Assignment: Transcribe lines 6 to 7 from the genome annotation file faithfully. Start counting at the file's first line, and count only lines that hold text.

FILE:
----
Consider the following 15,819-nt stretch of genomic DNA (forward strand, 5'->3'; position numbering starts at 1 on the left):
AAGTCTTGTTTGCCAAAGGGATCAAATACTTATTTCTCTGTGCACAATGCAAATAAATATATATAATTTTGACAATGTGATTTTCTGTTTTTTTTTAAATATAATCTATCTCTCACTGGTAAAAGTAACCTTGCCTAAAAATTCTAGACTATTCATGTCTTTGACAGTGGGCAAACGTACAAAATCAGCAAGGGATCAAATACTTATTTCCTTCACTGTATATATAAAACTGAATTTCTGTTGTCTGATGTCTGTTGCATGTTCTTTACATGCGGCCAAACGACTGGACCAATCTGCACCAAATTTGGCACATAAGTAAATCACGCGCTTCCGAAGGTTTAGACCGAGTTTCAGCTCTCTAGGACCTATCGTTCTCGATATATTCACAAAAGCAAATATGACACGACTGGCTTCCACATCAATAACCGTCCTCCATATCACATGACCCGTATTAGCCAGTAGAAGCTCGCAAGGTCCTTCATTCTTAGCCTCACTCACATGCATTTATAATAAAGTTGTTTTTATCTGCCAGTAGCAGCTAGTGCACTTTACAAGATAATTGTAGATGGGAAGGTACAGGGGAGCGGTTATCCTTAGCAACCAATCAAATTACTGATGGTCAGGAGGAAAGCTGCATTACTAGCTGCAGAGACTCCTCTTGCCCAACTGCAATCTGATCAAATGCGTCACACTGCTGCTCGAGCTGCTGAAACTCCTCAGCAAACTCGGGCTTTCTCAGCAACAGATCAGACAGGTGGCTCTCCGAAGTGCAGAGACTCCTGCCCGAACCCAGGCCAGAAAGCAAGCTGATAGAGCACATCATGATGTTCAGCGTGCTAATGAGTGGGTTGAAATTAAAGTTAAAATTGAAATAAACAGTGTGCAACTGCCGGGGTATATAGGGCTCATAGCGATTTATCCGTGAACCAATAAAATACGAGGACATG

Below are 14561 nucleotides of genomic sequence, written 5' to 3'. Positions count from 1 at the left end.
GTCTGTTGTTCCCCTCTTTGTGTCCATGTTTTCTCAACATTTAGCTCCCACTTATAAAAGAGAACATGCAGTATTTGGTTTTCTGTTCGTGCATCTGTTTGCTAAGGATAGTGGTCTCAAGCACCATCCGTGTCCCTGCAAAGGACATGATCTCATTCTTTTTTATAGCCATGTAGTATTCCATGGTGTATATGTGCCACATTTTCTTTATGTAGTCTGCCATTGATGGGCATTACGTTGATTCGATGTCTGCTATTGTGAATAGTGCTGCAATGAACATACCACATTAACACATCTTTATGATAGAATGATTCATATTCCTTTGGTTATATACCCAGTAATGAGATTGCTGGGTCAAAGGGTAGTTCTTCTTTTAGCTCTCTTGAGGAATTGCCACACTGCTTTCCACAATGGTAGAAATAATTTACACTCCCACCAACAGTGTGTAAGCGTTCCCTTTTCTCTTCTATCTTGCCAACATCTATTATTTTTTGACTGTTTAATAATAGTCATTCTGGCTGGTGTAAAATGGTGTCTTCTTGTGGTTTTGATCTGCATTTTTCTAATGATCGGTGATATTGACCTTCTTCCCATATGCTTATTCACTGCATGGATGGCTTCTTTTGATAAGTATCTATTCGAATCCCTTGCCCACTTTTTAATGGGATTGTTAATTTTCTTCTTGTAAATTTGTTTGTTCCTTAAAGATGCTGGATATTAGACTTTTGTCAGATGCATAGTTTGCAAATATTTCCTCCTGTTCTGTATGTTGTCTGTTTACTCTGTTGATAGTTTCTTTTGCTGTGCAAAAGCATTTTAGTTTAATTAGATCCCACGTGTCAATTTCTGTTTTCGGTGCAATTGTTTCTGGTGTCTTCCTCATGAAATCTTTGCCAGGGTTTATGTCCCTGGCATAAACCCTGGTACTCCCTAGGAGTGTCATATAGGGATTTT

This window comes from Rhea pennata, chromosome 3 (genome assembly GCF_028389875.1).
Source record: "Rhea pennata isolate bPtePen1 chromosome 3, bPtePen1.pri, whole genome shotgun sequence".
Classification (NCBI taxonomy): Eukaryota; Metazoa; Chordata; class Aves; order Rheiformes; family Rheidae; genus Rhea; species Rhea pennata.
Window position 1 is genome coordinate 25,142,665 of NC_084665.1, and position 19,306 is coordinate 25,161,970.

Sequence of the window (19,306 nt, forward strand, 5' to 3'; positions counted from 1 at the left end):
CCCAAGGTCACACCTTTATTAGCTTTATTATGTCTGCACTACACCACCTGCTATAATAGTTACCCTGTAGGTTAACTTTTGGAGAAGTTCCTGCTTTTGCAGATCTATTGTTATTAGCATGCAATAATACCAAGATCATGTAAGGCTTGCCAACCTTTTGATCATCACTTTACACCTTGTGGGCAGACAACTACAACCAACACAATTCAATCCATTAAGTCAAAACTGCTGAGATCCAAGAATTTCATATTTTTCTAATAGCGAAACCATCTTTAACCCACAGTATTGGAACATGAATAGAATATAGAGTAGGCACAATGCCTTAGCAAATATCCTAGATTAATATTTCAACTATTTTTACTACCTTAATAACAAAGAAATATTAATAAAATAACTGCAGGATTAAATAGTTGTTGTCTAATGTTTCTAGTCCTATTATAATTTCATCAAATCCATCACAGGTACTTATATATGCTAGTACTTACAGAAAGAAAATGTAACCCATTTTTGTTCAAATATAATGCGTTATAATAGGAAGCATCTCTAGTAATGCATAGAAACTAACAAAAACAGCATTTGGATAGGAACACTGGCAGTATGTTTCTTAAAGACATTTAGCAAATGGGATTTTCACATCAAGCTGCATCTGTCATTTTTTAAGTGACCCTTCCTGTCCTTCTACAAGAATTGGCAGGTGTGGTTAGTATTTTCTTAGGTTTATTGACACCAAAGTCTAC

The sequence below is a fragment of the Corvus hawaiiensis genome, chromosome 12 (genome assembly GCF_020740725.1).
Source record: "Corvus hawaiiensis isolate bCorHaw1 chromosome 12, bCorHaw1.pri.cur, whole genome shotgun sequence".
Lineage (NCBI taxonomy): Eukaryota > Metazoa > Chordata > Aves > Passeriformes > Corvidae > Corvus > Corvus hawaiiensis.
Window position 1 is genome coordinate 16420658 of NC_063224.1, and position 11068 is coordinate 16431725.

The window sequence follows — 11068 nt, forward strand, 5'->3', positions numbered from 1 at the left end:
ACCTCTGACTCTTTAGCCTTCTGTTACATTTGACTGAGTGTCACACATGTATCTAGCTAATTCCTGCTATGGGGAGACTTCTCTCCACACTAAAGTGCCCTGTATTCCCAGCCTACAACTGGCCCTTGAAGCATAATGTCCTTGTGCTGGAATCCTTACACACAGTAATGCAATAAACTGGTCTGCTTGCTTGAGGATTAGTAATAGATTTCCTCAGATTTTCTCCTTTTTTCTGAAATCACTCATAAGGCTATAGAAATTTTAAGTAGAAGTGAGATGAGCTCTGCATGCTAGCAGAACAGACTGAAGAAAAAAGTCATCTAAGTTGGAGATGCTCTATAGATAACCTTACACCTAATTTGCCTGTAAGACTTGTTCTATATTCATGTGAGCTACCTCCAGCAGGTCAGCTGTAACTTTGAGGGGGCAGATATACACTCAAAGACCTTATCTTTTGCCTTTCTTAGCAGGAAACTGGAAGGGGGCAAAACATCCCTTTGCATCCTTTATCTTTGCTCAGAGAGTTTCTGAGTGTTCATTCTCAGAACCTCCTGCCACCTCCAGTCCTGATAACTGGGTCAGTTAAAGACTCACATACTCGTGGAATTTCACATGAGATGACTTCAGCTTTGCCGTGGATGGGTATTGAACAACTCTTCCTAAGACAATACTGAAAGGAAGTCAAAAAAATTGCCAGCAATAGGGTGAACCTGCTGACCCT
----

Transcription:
Source record: "Rhea pennata isolate bPtePen1 chromosome 3, bPtePen1.pri, whole genome shotgun sequence".
Classification (NCBI taxonomy): Eukaryota; Metazoa; Chordata; class Aves; order Rheiformes; family Rheidae; genus Rhea; species Rhea pennata.